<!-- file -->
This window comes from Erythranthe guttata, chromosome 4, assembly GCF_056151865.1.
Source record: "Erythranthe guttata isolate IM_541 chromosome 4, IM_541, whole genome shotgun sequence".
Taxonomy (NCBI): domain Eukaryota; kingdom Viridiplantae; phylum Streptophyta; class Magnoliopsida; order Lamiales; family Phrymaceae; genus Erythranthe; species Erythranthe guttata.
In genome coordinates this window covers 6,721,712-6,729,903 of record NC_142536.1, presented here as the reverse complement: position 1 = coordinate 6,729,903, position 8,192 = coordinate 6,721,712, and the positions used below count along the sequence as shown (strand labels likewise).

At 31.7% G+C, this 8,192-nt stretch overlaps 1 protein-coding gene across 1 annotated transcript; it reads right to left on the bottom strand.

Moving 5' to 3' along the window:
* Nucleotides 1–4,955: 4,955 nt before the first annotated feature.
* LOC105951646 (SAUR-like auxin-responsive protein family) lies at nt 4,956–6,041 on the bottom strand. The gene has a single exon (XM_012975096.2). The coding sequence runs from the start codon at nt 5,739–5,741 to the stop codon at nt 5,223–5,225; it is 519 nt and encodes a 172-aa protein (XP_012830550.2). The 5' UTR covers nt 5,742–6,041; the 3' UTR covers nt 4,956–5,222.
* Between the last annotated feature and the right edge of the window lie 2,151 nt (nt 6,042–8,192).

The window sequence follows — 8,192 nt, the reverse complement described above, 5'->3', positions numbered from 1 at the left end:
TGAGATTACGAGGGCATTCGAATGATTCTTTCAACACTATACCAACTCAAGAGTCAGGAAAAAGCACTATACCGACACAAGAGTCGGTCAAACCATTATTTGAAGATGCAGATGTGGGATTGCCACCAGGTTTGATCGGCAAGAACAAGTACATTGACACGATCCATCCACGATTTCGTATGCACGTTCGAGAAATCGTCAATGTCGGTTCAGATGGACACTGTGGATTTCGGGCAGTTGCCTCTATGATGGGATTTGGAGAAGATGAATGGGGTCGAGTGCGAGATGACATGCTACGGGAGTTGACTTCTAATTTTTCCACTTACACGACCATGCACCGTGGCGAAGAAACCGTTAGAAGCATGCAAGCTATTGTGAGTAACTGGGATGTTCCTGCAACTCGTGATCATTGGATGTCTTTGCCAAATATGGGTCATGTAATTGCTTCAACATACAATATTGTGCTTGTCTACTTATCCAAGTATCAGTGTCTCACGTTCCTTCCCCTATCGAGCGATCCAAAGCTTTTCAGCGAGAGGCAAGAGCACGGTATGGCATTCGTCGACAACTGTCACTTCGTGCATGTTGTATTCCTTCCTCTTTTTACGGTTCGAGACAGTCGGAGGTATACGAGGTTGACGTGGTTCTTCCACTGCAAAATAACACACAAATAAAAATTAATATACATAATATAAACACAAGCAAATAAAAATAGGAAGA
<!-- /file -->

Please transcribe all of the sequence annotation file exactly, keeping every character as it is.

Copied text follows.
This window comes from Erythranthe guttata, chromosome 4, assembly GCF_056151865.1.
Source record: "Erythranthe guttata isolate IM_541 chromosome 4, IM_541, whole genome shotgun sequence".
Taxonomy (NCBI): domain Eukaryota; kingdom Viridiplantae; phylum Streptophyta; class Magnoliopsida; order Lamiales; family Phrymaceae; genus Erythranthe; species Erythranthe guttata.
In genome coordinates this window covers 6,721,712-6,729,903 of record NC_142536.1, presented here as the reverse complement: position 1 = coordinate 6,729,903, position 8,192 = coordinate 6,721,712, and the positions used below count along the sequence as shown (strand labels likewise).

At 31.7% G+C, this 8,192-nt stretch overlaps 1 protein-coding gene across 1 annotated transcript; it reads right to left on the bottom strand.

Moving 5' to 3' along the window:
* Nucleotides 1–4,955: 4,955 nt before the first annotated feature.
* LOC105951646 (SAUR-like auxin-responsive protein family) lies at nt 4,956–6,041 on the bottom strand. The gene has a single exon (XM_012975096.2). The coding sequence runs from the start codon at nt 5,739–5,741 to the stop codon at nt 5,223–5,225; it is 519 nt and encodes a 172-aa protein (XP_012830550.2). The 5' UTR covers nt 5,742–6,041; the 3' UTR covers nt 4,956–5,222.
* Between the last annotated feature and the right edge of the window lie 2,151 nt (nt 6,042–8,192).

The window sequence follows — 8,192 nt, the reverse complement described above, 5'->3', positions numbered from 1 at the left end:
TGAGATTACGAGGGCATTCGAATGATTCTTTCAACACTATACCAACTCAAGAGTCAGGAAAAAGCACTATACCGACACAAGAGTCGGTCAAACCATTATTTGAAGATGCAGATGTGGGATTGCCACCAGGTTTGATCGGCAAGAACAAGTACATTGACACGATCCATCCACGATTTCGTATGCACGTTCGAGAAATCGTCAATGTCGGTTCAGATGGACACTGTGGATTTCGGGCAGTTGCCTCTATGATGGGATTTGGAGAAGATGAATGGGGTCGAGTGCGAGATGACATGCTACGGGAGTTGACTTCTAATTTTTCCACTTACACGACCATGCACCGTGGCGAAGAAACCGTTAGAAGCATGCAAGCTATTGTGAGTAACTGGGATGTTCCTGCAACTCGTGATCATTGGATGTCTTTGCCAAATATGGGTCATGTAATTGCTTCAACATACAATATTGTGCTTGTCTACTTATCCAAGTATCAGTGTCTCACGTTCCTTCCCCTATCGAGCGATCCAAAGCTTTTCAGCGAGAGGCAAGAGCACGGTATGGCATTCGTCGACAACTGTCACTTCGTGCATGTTGTATTCCTTCCTCTTTTTACGGTTCGAGACAGTCGGAGGTATACGAGGTTGACGTGGTTCTTCCACTGCAAAATAACACACAAATAAAAATTAATATACATAATATAAACACAAGCAAATAAAAATAGGAAGA